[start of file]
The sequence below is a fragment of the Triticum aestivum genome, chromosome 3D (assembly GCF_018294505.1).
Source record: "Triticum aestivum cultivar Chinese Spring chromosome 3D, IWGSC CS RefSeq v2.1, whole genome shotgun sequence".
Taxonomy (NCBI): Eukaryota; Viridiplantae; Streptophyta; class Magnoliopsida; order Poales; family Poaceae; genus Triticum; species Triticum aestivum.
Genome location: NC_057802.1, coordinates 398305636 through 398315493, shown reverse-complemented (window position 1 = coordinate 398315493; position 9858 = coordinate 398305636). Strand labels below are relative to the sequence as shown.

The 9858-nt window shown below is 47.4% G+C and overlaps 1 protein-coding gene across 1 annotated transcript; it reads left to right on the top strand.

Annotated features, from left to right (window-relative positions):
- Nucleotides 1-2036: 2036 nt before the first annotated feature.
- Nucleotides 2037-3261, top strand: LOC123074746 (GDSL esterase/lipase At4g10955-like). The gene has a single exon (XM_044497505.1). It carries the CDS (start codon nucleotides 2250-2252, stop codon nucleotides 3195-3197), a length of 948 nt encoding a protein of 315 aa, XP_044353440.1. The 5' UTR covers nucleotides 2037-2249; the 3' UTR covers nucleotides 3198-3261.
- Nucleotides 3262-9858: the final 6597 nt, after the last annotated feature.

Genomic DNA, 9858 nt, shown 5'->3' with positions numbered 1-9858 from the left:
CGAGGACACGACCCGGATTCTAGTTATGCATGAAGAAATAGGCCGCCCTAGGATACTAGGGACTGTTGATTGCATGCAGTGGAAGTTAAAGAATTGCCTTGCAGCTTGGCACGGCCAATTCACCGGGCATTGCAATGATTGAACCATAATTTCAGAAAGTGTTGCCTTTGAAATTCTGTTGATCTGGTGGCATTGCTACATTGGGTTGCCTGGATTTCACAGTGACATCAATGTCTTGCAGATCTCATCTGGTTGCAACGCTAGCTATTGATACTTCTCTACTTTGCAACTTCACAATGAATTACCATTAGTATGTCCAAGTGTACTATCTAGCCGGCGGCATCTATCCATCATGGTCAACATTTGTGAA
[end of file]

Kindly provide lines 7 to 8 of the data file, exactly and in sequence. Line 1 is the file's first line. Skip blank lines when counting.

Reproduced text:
- Nucleotides 1-2036: 2036 nt before the first annotated feature.
- Nucleotides 2037-3261, top strand: LOC123074746 (GDSL esterase/lipase At4g10955-like). The gene has a single exon (XM_044497505.1). It carries the CDS (start codon nucleotides 2250-2252, stop codon nucleotides 3195-3197), a length of 948 nt encoding a protein of 315 aa, XP_044353440.1. The 5' UTR covers nucleotides 2037-2249; the 3' UTR covers nucleotides 3198-3261.